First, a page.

Another example is directed to the dictation of author Jean-Dominique Bauby's novel entitled: “The Diving Suit and the Butterfly”. Mr. Bauby, a disabled individual having Locked-in Syndrome, was able to communicate with the assistance of a communication partner using a French language letter frequency ordered alphabet board. The frequency ordered alphabet board (containing 26 letters), while faster than the aforementioned designs, still took approximately two minutes to communicate the average word. The communication routine consisted of a communication partner serially moving from one letter to the next while concurrently awaiting an authorizing eye blink from Mr. Bauby to confirm the selection.
Accordingly, in view of the foregoing deficiencies, there exists a clear motivation in the communication arts directed to the disabled, for new and useful improvements.
SUMMARY OF THE INVENTION
The present disclosure discloses a graphical display for communication based on character recognition between a sender and a receiver, constructed from a set of characters associated with a predetermined language, wherein the graphical display enables expeditious discovery of the sender selected character by the receiver.
The present invention generally relates to a communication system based on individual character recognition utilizing an improved graphical display and method of use, wherein the system enables expeditious character discovery by the receiver (communications partner) from the sender (disabled individual). An avenue for communication is established by the accumulation of individual characters by the receiver, wherein the construction of words, sentences, and the like, are formed. In order for the communication system to properly function, it is expected that both the sender and the receiver have at least rudimentary literacy skills. Additionally, the sender (disabled individual) should possess enough visual acuity (clearness of vision) in order to decipher characters as well as character groups from a graphical display.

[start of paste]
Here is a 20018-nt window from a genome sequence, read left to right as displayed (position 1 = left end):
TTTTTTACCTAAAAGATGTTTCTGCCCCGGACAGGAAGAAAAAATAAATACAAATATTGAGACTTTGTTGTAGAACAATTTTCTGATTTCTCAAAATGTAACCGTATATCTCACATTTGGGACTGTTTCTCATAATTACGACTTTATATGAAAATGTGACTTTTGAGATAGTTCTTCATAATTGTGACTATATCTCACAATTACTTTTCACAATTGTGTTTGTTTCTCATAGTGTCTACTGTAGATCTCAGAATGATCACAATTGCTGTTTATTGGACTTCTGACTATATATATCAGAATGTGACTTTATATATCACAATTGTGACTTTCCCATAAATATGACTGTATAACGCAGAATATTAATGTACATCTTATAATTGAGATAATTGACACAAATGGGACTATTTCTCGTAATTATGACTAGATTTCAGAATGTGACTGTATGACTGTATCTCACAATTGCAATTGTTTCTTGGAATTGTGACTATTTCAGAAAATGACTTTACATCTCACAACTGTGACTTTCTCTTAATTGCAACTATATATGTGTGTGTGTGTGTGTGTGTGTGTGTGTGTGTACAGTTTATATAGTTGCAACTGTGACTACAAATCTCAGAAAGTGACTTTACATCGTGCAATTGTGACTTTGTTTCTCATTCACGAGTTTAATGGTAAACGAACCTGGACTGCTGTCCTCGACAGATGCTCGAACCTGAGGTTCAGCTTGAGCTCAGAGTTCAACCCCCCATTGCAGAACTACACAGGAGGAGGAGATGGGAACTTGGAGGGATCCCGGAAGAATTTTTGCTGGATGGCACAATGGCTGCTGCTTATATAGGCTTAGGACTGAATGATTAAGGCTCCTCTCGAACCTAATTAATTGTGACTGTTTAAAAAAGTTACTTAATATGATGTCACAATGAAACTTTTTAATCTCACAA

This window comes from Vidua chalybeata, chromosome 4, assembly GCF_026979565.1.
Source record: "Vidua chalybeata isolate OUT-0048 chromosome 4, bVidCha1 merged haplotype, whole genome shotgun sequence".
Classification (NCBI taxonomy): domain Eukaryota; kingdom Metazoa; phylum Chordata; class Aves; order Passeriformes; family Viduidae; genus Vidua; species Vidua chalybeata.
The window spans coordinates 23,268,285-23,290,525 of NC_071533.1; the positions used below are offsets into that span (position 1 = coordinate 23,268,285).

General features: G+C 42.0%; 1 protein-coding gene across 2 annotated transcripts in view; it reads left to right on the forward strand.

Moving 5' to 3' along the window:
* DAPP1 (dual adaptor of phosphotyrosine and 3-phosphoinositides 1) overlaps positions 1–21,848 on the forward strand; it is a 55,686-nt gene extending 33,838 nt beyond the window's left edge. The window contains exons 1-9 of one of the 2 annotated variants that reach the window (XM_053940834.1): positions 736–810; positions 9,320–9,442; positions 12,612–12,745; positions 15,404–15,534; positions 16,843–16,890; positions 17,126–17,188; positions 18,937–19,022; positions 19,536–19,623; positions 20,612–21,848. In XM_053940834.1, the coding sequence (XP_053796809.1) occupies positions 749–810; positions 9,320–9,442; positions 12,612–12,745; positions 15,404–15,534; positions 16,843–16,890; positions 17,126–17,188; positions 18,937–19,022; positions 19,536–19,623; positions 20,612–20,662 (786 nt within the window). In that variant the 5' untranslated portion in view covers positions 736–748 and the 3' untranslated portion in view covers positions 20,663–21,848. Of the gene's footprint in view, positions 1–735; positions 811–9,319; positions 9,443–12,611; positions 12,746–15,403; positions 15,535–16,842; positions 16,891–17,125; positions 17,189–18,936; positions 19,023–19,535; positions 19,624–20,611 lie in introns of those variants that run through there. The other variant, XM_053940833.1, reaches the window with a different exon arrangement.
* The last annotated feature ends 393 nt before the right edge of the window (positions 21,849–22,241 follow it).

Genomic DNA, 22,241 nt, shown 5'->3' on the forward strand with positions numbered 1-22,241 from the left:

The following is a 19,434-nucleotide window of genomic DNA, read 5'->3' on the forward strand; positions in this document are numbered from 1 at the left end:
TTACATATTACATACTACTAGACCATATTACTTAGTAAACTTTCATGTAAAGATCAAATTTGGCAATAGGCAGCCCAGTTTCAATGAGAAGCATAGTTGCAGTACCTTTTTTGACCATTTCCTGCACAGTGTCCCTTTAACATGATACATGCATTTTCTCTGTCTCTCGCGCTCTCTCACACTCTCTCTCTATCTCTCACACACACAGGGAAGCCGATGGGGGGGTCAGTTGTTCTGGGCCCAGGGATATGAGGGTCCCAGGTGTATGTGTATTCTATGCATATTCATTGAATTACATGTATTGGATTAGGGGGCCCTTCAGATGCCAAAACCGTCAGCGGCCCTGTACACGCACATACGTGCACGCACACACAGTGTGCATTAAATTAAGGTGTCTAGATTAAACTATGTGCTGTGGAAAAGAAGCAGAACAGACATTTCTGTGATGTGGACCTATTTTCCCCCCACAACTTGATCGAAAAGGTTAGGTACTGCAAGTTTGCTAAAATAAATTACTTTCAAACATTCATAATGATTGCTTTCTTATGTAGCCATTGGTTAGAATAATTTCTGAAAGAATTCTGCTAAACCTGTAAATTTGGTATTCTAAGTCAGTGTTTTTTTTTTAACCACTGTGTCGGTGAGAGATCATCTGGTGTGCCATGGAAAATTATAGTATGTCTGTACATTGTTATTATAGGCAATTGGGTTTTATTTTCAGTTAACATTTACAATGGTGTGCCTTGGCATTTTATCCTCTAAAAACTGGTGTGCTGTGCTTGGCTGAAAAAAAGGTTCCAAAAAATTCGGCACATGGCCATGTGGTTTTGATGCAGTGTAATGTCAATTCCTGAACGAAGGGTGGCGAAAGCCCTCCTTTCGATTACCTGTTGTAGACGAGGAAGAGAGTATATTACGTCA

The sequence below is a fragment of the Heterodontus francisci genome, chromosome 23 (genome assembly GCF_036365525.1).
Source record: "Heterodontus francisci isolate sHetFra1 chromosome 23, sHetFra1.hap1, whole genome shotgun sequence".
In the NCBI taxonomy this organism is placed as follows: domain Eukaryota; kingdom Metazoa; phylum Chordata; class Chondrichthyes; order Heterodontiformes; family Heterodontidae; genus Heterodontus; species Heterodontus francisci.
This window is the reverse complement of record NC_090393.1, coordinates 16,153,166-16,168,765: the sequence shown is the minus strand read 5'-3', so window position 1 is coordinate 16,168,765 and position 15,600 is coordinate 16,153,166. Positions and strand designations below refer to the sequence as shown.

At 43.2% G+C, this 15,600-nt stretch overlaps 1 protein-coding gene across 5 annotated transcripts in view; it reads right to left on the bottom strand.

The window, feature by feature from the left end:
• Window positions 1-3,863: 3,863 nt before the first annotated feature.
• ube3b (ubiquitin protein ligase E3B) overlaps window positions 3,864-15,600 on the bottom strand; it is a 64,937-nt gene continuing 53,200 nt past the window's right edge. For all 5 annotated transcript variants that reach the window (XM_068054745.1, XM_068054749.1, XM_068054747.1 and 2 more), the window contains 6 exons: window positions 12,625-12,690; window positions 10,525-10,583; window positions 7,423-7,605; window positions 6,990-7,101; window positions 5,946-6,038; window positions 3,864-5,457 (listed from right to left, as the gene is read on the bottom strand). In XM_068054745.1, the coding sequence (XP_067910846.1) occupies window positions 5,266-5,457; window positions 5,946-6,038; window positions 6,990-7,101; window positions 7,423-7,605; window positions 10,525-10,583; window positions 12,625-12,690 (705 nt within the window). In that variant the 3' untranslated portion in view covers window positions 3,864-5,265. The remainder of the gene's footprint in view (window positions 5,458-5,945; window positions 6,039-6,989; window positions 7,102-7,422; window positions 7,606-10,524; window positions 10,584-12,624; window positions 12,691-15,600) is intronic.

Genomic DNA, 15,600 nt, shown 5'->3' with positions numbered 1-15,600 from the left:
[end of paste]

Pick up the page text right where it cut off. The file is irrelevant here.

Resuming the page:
The utmost benefit offered by the communication system is directed to disabled individuals that neither speak nor are able to point in any manner, including physically pointing, nor able to reliably utilize any of the pointing based communication technologies (e.g. head tracking devices, eye or pupil detecting type apparatus, or the like). The sender should possess a substantially reliable selection response, signal or motion as a means for communicating with the receiver; the selection response provides an avenue for confirming the character selection. A selection response can include a deliberate blink of the eyes, a gesture, a vocal sound, or the like. Individuals that have lost a substantial amount of muscle control can typically benefit from the present invention, including individuals with Amyotrophic Lateral Sclerosis (ALS) or Lou Gehrig's disease, Locked-in Syndrome, stroke victims, accident victims, and the like.
Accordingly, it is an object of the present invention to provide a relatively inexpensive, simple communication system primarily designed for disabled individuals who have lost a substantial amount of muscle control.
It is another object of the present invention to provide a graphical display for communication based on character recognition between a sender and a receiver that enables expeditious discovery of individual characters.
It is yet another object of the present invention to provide a graphical display containing a series of distinct quadrants where each quadrant contains a group of unique characters or letters organized and arranged to promote expeditious discovery of individual characters when practicing the method of the present invention. There is no limitation to the number and size of quadrants utilized in the graphical display. Expeditious character discovery or decrease of the average time required for character discovery can be improved through a variety of means, including, but not limited to organizing characters into groups, letter arrangements based on character occurrence frequency, consonant blends, separation of similar looking characters of letters, or any combination thereof.